Additional copy relationships may be established similarly, e.g., between Volume 06 as a source and Volume 02 as a target, in which case the indicia “01” may appear adjacent the indicia “Volume 06” in the source region 410 and adjacent the indicia “Volume 02” in the target region 450. Any number of copy relationships may be thusly established. The indicia “00” and “01” are counters for each new copy relationship.
A copy relationship that has been established may be terminated using various techniques. For example, the user may select one of the volumes in the interface 500 of
A copy relationship may also be suspended, which means it is still established but cannot be executed. Indicia such as “S” or an icon coded based on, e.g., size, shape and/or color, may appear next to the affected storage resources in the interface 400 to indicate a suspension. A consistency group may also be established with a number of storage resources. This refers to a group of volumes that may be kept consistent in terms of data consistency (if an error occurs, information subsequent to the error does not get copied) or point-in-time consistency (data is kept consistent to a certain point-in-time). The above are all generally considered to be copy relationships.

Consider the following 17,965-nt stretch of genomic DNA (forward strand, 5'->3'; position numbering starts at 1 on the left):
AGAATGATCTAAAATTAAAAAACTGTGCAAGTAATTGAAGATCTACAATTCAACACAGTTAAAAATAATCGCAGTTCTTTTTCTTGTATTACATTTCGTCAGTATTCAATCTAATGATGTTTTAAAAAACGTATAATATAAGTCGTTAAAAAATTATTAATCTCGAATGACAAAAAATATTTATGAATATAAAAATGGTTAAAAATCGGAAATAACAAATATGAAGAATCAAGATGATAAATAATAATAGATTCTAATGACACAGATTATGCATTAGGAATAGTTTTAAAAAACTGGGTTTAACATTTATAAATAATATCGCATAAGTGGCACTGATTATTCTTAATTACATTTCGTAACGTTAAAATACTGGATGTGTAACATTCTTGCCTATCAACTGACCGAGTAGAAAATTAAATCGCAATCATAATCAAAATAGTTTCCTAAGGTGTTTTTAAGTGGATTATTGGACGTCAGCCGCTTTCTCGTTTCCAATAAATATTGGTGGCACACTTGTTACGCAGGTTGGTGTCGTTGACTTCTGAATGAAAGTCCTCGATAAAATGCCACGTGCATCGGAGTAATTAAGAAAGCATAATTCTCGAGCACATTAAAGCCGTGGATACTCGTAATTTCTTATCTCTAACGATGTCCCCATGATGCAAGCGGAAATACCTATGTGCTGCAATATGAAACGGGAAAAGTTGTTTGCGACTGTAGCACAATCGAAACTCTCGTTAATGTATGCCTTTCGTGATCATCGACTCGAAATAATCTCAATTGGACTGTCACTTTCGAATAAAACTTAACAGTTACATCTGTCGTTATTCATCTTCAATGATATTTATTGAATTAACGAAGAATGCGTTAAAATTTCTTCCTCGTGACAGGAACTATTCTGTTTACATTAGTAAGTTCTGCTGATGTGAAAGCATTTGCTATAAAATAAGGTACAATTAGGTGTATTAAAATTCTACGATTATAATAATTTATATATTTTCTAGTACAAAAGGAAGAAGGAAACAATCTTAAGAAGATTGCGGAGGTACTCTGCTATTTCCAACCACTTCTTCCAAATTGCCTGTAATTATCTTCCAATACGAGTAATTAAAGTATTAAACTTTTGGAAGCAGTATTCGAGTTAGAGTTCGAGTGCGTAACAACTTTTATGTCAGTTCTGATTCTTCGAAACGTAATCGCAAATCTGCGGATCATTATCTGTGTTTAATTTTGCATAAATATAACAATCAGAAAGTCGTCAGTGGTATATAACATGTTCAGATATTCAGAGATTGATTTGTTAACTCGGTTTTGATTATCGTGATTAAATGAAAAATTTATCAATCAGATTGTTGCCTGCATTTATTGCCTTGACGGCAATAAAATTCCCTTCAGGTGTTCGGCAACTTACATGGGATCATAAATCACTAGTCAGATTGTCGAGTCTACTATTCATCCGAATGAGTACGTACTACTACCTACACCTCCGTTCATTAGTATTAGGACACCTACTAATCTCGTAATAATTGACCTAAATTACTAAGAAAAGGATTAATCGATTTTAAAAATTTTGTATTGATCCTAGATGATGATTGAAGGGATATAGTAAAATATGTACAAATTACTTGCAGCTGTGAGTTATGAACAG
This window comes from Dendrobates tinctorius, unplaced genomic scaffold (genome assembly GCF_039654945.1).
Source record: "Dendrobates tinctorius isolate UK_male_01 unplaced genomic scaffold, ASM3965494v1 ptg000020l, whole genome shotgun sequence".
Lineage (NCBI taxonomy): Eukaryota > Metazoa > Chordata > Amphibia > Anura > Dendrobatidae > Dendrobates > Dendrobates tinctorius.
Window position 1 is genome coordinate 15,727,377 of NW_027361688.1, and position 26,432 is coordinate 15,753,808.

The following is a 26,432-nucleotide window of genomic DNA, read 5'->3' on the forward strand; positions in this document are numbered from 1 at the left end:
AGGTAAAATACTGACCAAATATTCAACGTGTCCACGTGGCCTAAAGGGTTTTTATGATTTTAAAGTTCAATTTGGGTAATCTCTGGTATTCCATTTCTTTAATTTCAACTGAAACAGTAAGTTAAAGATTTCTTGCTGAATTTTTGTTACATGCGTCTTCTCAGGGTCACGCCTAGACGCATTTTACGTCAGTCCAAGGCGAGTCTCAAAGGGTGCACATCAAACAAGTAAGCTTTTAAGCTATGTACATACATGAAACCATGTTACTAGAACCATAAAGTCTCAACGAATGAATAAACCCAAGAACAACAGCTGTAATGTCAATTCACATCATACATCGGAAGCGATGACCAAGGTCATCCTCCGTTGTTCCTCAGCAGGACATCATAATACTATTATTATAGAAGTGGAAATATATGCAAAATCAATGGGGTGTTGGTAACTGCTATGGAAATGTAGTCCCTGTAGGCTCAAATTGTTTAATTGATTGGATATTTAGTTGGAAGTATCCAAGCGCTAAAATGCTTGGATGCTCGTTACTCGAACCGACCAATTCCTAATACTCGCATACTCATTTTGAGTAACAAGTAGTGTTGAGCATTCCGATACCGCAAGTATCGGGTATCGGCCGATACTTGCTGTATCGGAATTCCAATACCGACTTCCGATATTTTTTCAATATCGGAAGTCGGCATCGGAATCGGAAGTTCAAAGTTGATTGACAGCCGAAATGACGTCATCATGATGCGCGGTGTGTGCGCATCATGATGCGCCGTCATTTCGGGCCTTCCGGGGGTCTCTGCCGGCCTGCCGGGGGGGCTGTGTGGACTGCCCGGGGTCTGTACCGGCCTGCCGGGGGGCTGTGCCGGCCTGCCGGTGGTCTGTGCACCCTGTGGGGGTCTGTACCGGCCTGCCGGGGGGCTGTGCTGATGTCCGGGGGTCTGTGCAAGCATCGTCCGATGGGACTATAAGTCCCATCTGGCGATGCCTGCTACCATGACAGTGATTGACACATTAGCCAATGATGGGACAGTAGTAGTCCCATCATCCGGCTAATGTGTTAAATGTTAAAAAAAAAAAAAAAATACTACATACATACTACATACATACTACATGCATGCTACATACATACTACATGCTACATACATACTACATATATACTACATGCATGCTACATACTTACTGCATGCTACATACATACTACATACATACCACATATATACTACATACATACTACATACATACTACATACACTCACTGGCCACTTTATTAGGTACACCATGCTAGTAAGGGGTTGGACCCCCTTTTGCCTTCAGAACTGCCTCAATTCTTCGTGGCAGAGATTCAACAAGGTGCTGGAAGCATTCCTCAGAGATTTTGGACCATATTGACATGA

Note that the type of copy relationship that has been established may be set by the user according to the path that was used to invoke the interfaces 300 or 400. For example, various indicia at the left-hand side of the interface 500 of
Establish Flash Copy pair
Withdraw Flash Copy pair
PPRC (peer-to-peer remote copy)
Establish PPRC pair
Suspend PPRC pair
Terminate PPRC pair
Resume consistency group
Freeze consistency group
Once the user sets up the desired copy relationships among the storage resources using the interfaces 300 and 400, which may be overlaid, or replace the workspace while interface 500 is still accessible as smaller windows on the interface 500, a command such as “execute” or “run” is invoked, e.g., from a “finish” button in the interface 400 to cause the desired copying operations to begin. The interfaces 300 and/or 400 may be closed or toggled out of to enable the user to fully view the status interface 500.